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Home » SC to hear Ayodhya pleas from July 25 if negotiations nixed | India News

SC to hear Ayodhya pleas from July 25 if negotiations nixed | India News

NEW DELHI: The Supreme Court on Thursday said it would begin day-to-day hearing to settle ownership of the 2.77-acre Babri Masjid-Ram Janmabhoomi land in Ayodhya if it concludes on July 18 that continuing the four-month-old SC-appointed mediation panel’s search for a negotiated solution may not be fruitful.
A bench of Chief Justice Ranjan Gogoi and Justices S A Bobde, D Y Chandrachud, Ashok Bhushan and S Abdul Nazir requested panel chairman, former SC judge F M I Kalifulla, to submit a report by July 18 detailing the “progress of mediation till date and the stage at which the said process is presently at (sic)”.
“We also make it clear that if this court comes to a conclusion (on July 18) that, having regard to the report of Justice Kalifulla, the mediation proceedings should be ordered to be concluded, the court will do so and order commencement of the hearing of appeals before it, tentatively on and from July 25. Hearings, if required, will be conducted on day-to-day basis,” the CJI-led bench said in its order.
The order came after Hindu parties joined hands to demand an end to the mediation process which has been favoured by the Muslim side.
Both Hindu and Muslim parties to the dispute have challenged in the apex court the September 30, 2010 judgment of Allahabad high court which had divided the 2.77-acre disputed land into three equal parts and given ownership of one part each to Ram Lalla (idol), Nirmohi Akhara and Sunni waqf board.
Amid the heat of arguments, the SC on March 8 brushed aside vehement opposition from Hindu parties and suo motu set up a three-member panel comprising Justice Kalifulla, renowned mediator and senior advocate Sriram Panchu, and spiritual leader Sri Sri Ravishankar to explore the possibility of a negotiated settlement. While the Sunni waqf board has consistently supported negotiations, the Nirmohi Akhara broke ranks with Hindu parties and lent its support for mediation.
However, four months later, the Akhara, through its counsel Sushil Jain, did a U-turn on Thursday and criticised the procedure adopted by the SC-appointed panel. “There should be a joint meeting of parties. When mediators are not attempting any meeting of the parties to the dispute, what negotiated settlement can take place?”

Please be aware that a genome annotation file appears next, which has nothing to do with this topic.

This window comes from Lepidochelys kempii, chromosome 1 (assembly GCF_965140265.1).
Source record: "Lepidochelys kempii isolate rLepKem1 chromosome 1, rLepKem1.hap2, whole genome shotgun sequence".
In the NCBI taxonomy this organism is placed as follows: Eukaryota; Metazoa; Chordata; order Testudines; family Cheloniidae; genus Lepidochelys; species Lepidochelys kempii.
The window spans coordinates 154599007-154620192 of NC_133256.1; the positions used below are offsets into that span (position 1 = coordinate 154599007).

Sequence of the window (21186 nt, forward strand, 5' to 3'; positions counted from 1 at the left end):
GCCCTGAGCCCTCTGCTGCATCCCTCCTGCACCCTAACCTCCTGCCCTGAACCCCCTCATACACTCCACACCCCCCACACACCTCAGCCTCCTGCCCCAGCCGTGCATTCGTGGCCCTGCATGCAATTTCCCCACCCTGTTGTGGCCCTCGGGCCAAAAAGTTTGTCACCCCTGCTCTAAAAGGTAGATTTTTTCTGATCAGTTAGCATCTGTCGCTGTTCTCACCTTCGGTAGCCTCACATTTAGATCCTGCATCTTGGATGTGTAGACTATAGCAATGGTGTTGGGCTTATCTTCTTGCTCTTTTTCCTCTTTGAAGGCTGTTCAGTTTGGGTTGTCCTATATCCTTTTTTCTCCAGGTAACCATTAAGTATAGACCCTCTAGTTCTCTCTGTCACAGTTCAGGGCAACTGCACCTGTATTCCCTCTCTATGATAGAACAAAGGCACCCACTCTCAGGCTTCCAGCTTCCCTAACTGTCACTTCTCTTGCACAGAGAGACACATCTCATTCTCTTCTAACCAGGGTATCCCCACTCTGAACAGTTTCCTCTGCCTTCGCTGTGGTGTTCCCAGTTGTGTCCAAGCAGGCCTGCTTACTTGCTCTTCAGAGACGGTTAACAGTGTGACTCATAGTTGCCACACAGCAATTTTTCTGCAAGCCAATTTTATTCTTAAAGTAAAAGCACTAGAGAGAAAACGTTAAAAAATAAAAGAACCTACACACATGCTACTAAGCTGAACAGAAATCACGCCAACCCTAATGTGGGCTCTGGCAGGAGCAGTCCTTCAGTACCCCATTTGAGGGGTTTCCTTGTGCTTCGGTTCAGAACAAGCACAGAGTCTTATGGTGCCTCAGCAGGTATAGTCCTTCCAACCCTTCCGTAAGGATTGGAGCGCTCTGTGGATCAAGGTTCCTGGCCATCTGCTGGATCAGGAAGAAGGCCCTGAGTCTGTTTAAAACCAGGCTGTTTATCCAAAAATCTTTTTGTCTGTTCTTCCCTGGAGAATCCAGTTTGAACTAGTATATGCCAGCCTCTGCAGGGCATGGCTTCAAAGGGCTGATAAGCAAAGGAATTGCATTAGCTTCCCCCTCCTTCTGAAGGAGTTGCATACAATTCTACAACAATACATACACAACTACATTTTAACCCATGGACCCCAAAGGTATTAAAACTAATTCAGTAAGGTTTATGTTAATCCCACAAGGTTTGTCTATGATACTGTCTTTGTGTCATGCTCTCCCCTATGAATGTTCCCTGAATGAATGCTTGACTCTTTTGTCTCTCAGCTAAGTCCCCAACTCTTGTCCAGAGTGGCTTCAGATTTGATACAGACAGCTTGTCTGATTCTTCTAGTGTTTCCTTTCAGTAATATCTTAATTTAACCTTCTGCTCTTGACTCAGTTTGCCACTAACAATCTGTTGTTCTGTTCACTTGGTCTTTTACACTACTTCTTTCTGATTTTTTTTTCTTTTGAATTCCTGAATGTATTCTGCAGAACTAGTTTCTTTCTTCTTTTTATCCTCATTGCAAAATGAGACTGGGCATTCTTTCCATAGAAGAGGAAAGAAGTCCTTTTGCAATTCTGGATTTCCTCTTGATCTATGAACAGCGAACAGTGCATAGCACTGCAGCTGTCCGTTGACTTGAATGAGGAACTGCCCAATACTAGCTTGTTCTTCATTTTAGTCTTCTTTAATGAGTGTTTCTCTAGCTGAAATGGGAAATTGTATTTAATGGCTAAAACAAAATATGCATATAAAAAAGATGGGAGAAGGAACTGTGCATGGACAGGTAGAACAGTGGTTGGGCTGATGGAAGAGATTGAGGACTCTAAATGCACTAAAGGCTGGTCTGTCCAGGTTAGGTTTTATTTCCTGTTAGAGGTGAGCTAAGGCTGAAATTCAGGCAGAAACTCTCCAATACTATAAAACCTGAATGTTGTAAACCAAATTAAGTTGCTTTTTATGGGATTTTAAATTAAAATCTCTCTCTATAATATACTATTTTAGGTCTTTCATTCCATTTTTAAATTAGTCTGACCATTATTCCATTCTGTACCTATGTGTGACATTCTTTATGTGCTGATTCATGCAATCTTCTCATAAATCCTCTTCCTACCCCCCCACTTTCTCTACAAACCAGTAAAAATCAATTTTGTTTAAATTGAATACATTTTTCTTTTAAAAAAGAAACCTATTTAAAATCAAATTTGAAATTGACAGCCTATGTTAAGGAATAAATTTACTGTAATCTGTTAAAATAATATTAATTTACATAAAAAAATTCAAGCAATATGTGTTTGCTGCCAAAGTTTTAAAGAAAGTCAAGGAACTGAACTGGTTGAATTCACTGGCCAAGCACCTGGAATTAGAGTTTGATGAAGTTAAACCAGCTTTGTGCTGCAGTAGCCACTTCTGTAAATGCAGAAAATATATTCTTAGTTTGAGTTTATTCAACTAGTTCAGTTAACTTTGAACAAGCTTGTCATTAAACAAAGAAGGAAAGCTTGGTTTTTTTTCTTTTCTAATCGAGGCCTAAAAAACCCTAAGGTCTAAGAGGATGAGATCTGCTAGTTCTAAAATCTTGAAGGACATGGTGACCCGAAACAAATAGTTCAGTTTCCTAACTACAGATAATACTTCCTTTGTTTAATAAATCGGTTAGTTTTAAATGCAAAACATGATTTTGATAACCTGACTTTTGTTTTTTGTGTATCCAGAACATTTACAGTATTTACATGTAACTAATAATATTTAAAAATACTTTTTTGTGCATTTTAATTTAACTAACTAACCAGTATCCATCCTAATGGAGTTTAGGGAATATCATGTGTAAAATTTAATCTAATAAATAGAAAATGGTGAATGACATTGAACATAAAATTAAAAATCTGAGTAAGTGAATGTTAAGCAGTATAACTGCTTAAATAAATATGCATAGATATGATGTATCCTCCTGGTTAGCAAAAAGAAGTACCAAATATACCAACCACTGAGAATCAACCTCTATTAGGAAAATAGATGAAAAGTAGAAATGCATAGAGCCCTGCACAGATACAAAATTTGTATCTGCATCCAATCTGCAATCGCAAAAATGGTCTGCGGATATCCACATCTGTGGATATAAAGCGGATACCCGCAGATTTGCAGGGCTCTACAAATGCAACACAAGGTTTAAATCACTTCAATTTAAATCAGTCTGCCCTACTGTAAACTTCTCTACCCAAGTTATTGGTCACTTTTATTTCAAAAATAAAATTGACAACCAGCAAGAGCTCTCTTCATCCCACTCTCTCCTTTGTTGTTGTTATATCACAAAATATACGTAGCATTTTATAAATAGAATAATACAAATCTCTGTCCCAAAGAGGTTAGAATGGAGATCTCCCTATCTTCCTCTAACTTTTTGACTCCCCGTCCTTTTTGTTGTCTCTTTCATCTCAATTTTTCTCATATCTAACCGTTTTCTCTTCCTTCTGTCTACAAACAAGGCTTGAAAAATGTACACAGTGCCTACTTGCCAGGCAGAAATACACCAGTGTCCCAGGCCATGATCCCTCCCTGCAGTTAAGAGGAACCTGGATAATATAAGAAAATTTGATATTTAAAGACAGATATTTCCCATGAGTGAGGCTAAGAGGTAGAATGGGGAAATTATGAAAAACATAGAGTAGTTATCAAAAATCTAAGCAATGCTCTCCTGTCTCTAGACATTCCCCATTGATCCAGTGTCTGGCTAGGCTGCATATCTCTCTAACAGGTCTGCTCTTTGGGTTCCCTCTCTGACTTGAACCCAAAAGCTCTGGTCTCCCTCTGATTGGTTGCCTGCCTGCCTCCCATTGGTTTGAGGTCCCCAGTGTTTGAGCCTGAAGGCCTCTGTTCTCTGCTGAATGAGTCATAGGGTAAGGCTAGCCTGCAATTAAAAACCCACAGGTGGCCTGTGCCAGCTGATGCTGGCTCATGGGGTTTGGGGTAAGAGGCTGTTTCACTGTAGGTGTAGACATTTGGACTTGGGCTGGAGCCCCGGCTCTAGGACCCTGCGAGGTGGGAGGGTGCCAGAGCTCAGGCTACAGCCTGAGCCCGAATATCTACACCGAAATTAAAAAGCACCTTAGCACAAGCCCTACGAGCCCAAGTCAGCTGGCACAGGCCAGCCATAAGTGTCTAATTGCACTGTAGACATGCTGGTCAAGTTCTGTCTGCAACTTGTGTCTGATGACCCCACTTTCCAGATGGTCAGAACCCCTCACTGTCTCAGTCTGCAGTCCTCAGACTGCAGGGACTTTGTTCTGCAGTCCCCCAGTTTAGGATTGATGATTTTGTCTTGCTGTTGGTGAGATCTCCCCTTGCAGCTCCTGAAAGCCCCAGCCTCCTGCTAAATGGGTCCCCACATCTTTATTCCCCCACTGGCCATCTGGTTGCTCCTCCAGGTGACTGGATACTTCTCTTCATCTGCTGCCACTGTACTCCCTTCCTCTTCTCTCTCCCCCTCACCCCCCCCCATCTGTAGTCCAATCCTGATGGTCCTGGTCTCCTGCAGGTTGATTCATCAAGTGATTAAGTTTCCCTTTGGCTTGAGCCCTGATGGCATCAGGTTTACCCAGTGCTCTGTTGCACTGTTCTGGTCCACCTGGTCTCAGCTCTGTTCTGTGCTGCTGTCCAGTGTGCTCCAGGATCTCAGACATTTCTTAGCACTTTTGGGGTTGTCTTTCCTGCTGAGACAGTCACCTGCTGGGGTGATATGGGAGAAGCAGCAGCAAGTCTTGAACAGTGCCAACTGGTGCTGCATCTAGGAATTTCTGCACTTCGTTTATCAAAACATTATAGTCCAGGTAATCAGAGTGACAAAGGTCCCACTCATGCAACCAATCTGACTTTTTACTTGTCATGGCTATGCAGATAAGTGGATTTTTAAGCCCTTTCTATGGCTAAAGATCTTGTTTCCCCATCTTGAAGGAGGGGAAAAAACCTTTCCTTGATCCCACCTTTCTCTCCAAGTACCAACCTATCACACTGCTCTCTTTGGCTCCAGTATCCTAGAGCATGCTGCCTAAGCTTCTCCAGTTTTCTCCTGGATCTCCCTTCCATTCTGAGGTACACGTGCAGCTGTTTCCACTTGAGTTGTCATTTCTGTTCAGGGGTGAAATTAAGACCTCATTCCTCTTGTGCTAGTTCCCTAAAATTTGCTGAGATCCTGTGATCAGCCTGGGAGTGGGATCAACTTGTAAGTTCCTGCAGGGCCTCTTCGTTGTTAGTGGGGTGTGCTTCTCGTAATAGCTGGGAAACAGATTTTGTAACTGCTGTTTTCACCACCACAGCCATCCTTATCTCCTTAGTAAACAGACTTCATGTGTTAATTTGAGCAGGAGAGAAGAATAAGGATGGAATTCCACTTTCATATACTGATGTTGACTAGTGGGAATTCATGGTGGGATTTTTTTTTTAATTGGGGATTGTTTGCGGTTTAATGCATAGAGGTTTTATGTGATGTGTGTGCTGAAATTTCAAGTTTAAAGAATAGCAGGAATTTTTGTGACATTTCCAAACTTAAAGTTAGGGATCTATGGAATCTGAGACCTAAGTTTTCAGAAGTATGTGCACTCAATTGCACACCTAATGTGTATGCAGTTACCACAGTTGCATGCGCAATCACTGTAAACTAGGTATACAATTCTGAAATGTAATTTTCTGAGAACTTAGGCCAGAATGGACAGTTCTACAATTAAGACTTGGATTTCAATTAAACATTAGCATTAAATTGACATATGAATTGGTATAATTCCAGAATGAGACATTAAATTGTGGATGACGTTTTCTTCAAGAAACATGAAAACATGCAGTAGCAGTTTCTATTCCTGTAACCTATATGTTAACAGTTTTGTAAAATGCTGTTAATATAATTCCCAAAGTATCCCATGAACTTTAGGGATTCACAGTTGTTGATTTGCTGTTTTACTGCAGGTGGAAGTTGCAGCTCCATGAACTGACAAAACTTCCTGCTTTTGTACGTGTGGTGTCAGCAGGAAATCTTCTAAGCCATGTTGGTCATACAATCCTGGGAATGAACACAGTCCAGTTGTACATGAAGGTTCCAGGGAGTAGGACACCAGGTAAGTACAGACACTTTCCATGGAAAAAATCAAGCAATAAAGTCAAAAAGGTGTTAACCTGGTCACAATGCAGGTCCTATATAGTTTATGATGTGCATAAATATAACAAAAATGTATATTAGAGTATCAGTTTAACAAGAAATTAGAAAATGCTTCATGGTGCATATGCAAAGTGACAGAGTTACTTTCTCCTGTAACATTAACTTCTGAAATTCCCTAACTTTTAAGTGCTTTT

The arguments commenced on an application filed by Rajendra Singh, heir of Gopal Singh Visharad, the original plaintiff. Appearing for him, senior advocate K Parasaran said the mediators had 11 sittings and little was achieved as the very nature of the dispute defied attempts at a negotiated settlement.
“Mediation may be one of the routes to a solution but impediments are many. Only the Supreme Court as the highest court of the land with its power of reasoning can find a judicial solution to this issue pending in litigation for the last 70 years. I will be completing 69 years in practice this month,” said Parasaran, who served as attorney general.
Appearing for Muslim parties, senior advocate Rajeev Dhavan said Hindu parties were not only being unfair to the mediators but were employing intimidating tactics towards the Muslims by demanding that the mediation process be scrapped. Appearing for Ram Lalla, senior advocate Ranjit Kumar said mediation could not produce a solution to the issue and it was time the court started hearing the appeals.
With all Hindu parties now opposed to mediation, the SC fell back on its February 26 order by which it had given eight weeks to parties to verify the accuracy/correctness of the official translation of the oral evidence and some of the exhibits, which formed part of HC records in the Ayodhya suits. The parties were given a second chance on May 10 to put in writing their objection, if any, to the translation. None of the parties till date has filed any such objection, the SC said.
This has made the appeals ready for hearing, the court said, while fixing tentative day-to-day hearing on appeals from July 25.

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